3 cost estimation examples to learn from

Estimating a project’s cost is an art in itself. But it doesn’t stop when you find your totals. Interpreting and reporting your estimate is equally important. When the project progresses, an estimate allows you to look ahead, but also to look back at where you came from, to determine the performance of your project.

Three example projects

A common challenge we all encounter in cost estimation is the measuring and reporting of the accuracy of your estimate. To illustrate this, consider the following three projects:

Project 1

• Cost estimate     : $ 231,500,000

• Actual outcome : $ 234,244,600

Project 2

• Cost estimate     : $ 45,800,000

• Actual outcome : $ 53,950,000 

Project 3

• Cost estimate     : $ 100,000,000

• Actual outcome : $  77,428,000


'For which project did we deliver the most accurate, and thereby the best estimate?'

Mind you, this often the only information that is communicated. Therefore, you might be tempted to say that cost estimate 1 is the most accurate one. The first question you should ask is: are we comparing apples to apples? Let’s see:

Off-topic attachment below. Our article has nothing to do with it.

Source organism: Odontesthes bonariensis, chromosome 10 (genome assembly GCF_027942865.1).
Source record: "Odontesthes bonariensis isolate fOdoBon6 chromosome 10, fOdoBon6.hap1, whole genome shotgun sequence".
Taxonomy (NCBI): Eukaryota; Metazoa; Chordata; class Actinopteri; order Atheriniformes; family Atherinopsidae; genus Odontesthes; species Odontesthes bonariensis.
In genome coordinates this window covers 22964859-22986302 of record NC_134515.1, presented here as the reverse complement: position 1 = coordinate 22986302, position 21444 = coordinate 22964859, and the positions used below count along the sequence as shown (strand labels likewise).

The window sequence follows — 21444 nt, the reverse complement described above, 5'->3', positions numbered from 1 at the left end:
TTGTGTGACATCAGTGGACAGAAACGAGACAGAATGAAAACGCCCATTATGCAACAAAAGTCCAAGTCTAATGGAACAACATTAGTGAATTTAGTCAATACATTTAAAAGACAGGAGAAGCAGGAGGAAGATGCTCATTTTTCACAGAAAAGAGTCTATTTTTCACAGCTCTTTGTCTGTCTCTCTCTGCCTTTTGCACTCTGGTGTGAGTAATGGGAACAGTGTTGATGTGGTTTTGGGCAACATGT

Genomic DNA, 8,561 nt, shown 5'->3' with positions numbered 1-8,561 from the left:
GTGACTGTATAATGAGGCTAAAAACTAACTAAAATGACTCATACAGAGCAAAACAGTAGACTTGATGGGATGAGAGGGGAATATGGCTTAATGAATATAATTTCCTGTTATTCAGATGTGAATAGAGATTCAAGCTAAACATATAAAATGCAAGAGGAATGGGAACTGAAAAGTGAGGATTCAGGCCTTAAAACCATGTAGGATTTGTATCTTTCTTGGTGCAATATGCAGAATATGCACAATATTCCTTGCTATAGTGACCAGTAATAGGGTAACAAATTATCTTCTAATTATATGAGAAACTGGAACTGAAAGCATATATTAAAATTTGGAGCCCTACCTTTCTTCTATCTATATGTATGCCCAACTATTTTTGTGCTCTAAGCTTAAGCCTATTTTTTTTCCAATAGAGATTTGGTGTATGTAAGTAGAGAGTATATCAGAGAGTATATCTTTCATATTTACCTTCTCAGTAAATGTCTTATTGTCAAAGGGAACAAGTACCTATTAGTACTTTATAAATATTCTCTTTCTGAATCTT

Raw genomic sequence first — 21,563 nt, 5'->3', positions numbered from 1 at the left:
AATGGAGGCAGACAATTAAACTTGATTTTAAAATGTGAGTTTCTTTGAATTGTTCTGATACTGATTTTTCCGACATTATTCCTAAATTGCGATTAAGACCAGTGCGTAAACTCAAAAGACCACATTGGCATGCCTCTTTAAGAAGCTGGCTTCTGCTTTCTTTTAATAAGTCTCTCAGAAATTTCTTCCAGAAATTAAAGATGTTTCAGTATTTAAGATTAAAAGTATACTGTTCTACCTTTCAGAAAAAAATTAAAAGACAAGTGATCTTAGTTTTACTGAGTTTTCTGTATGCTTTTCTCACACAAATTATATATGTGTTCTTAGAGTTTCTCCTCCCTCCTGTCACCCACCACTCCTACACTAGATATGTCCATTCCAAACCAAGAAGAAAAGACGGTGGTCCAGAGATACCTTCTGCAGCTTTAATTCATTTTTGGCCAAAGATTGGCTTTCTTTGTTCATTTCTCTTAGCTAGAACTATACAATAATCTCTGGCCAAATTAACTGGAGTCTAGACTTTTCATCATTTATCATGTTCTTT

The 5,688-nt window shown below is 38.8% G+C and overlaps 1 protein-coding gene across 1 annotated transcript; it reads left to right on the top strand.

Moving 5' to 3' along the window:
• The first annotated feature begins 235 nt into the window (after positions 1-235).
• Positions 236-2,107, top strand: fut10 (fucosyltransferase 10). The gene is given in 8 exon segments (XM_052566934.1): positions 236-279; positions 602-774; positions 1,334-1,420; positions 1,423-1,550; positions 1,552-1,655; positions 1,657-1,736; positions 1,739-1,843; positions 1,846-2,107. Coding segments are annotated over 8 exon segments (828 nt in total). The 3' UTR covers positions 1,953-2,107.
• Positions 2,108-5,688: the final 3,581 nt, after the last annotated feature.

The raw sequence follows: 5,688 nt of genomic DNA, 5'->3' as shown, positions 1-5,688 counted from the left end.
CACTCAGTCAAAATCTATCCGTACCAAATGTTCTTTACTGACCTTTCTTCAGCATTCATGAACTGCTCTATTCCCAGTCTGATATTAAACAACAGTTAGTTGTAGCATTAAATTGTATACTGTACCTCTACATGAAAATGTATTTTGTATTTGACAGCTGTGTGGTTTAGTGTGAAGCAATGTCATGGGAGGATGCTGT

Estimate 1 is a Final Funding Estimate on chemical production facility (AACE Class 3 estimate). It shows a difference between the actual cost of +1.2%. However, after the estimate was approved, a number of scope changes were introduced: two storage tanks were removed, including the associated civil, piping, electrical and instrument costs. Additionally, the truck loading area was reduced from 4 to 2 bays. This all contributed to a reduction in scope of $ 55M. As a result, the difference between the estimated and actual cost of the project is +25%.

Estimate 2 is a Class 3 estimate as well, for a hotel resort, to which scope was added after estimate approval: improved quality finishing and additional landscaping. This contributed to an effective difference of +13% between estimated and actual cost.

Estimate 3 is only a screening estimate for the expansion of a refinery. The difference between estimated and actual cost amounts -22%. However, this is considered to be a much less accurate AACE Class 5 estimate. Even more, after the overall capacity increase, the difference became even less. 


The comparison shows that the last estimate might have seemed the less accurate one, it is actually pretty good: the Class 5 estimate was considered to be between +/- 50% of the actual outcome, which was achieved. The Class 3 estimates were supposed to be reported within +/- 15% of the actual project outcome, which estimate 1 did not achieve and estimate 2 only by a small margin.

This is why you always have to make sure you are comparing apples to apples!


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